Christopher is an aesthete of sorts, an intellectual certainly, serious and disciplined, rigorous in his powerful work ethic. But he is no monk. He leads a sophisticated big-city life and has a very active and eclectic social life. He is the very picture of an urban artist.
      But it is the rare Newfoundlander indeed who is able to resist the pull of his native land and Christopher is no exception. Over the years he has gone back regularly to St. John’s where he still has friends and family. This year is our father’s 80th birthday, and he’ll be home for the party. St. John’s is where Christopher was born and raised and he still slips back into the town like an old soft shoe. As we walk around St. John’s, tramping down the steep hills, gazing out to the harbour and the cliffs at the narrows to the great ocean beyond, we always feel the slight shock of knowing we’re at the very edge of a continent, that we are standing in the New Found Land.
      And then there is ‘around the bay’, in our case Glovertown, where Dad is from and where we all go whenever we can. We stay in our parents’ house at the head of Alexander Bay, a spectacular vista of sea and hills stretching into the distance, with the town strung along the wide arc of a bay that becomes another bay and so on and so on through island after island for twenty five miles down to open water. We always go out in the boat, always. We motor out through the channel and into the miles of watery roads taking us past rocky islands and green pastures, tiny fishing villages and wharves and bald eagles perched like sentinels in the tallest trees.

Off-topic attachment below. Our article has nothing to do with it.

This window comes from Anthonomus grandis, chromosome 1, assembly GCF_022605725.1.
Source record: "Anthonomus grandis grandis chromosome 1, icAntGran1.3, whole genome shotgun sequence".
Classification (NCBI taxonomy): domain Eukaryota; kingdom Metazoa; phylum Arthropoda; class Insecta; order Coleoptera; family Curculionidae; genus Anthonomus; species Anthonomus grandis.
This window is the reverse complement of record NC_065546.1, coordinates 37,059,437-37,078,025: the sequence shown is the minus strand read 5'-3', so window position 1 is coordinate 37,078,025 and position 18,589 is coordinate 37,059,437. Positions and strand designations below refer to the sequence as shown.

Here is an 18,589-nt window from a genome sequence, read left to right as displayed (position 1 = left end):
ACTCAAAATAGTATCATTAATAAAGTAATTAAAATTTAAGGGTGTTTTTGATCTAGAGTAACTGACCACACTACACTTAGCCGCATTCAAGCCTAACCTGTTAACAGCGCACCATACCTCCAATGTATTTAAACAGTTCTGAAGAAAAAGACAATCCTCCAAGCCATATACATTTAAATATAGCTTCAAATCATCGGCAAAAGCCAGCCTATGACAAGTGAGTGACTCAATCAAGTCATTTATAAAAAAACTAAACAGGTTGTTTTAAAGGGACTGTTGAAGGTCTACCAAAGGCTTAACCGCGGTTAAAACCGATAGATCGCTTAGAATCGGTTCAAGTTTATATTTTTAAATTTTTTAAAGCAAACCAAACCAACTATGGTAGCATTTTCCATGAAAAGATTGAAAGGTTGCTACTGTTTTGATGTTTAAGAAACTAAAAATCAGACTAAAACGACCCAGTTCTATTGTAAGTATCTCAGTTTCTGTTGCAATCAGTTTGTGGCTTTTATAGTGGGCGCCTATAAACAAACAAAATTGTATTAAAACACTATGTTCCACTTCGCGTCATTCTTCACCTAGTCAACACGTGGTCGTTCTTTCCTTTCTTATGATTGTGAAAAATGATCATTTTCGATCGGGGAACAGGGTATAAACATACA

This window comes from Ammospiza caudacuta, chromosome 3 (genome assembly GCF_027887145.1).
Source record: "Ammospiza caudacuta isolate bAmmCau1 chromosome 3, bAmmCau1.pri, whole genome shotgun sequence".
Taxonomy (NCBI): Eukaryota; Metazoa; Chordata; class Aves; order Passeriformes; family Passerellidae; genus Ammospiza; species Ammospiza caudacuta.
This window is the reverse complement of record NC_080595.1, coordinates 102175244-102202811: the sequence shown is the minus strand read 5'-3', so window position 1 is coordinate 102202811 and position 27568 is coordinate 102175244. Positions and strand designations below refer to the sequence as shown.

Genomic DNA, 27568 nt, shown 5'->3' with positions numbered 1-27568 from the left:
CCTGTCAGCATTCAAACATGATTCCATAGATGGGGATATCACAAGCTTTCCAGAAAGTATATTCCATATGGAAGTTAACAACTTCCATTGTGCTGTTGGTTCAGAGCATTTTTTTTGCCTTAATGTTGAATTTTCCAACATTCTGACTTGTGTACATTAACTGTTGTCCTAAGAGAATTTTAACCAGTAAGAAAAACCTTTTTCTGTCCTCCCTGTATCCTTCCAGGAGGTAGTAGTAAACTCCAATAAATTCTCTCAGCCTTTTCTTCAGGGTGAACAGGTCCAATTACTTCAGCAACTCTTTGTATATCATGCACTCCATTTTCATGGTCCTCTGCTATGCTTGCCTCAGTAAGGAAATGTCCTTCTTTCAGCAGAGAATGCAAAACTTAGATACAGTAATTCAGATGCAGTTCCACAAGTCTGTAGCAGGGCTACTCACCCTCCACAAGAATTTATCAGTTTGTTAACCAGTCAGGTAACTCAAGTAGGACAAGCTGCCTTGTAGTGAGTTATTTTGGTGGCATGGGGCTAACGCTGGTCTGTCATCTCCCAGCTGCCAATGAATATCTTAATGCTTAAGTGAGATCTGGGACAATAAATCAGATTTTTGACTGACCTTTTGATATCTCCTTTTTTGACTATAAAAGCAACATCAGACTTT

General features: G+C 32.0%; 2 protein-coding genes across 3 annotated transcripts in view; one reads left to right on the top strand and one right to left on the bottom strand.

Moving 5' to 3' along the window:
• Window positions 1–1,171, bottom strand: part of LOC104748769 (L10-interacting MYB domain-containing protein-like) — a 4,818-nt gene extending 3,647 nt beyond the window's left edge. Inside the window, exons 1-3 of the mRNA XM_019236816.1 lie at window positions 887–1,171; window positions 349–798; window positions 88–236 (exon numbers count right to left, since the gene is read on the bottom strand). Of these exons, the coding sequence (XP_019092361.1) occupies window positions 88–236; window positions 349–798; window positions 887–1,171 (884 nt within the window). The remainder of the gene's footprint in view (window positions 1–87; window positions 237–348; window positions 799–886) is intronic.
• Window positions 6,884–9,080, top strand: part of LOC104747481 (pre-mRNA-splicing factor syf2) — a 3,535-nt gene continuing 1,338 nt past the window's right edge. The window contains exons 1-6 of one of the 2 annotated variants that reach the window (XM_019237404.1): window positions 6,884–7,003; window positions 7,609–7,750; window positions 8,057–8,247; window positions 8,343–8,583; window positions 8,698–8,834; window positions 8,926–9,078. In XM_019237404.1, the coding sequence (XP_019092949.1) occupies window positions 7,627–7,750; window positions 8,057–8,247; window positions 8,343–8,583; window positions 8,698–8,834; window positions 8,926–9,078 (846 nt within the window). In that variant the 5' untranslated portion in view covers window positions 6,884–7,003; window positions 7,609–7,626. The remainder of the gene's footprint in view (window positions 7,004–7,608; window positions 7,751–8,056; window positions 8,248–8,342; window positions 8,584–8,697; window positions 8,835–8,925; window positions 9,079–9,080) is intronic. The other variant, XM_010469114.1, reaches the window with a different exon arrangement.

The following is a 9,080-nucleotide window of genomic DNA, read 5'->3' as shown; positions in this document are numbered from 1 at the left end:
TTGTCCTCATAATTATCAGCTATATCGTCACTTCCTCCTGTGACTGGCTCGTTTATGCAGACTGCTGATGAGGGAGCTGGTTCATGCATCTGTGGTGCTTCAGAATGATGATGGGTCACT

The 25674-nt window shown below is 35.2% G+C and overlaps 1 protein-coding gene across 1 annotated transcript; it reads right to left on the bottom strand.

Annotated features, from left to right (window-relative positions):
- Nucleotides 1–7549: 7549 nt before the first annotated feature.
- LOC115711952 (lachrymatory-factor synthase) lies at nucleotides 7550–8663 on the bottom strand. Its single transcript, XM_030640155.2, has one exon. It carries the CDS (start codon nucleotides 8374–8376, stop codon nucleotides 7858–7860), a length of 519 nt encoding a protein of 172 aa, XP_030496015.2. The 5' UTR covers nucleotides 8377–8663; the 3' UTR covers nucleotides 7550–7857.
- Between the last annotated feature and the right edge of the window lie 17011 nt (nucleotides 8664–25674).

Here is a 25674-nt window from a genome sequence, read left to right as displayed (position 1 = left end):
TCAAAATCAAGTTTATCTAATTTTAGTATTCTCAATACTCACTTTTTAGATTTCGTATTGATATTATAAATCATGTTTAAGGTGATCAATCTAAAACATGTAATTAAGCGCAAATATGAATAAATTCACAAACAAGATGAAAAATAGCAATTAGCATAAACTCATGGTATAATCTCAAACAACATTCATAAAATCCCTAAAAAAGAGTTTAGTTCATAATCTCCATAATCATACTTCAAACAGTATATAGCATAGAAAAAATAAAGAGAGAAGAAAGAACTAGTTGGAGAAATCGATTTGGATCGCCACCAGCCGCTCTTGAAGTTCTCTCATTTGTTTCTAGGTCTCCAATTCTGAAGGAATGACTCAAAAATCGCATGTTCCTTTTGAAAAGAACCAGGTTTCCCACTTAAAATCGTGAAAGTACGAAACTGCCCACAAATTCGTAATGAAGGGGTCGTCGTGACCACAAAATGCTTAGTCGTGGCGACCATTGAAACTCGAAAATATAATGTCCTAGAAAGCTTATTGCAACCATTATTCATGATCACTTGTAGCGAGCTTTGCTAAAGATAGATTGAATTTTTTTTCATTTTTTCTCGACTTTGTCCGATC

Our experience on and of the water is very dear. We spent every summer of our childhood in Glovertown and the first thing we did when we got there was climb Buck’s Hill as fast as we could, and then we’d go out in the boat. By the time Christopher was ten he could take the little putt-putt out on his own and we spent days roaming round the wharves and endlessly clambering over rocks and fishing for sculpins (ugliest fish known to man) and avoiding hideous jelly-fish (gross!) and collecting sea urchins (cute!).
      Visiting Glovertown is an exercise in memory. As soon as you drive into this oasis of tranquility, time becomes suspended, because Buck’s Hill and the shady river and Billdick’s Head and the glassy water of the evening and the sun sinking behind the hills ringing the bay is always there, even when you’re not. This is the place to catch those ephemeral elements of memory that in a way parallel the ephemeral nature of dance, which only truly lives in memory itself.
      Christopher is always wanting to make the three hour drive, even when the weather is crap, which is usually; even when some of us would rather stay in St. John’s and go to the Ship for a drink. The ragged, rowdy port city of St. John’s is part of him as well. But hwile this isolated island is at the center of who he is, the man he has become is the consummate artist and urban sophisticate, a big-city artist with a million friends, or at least 100, assuming all the people who turned up for his 50th birthday like him as much as they say they do.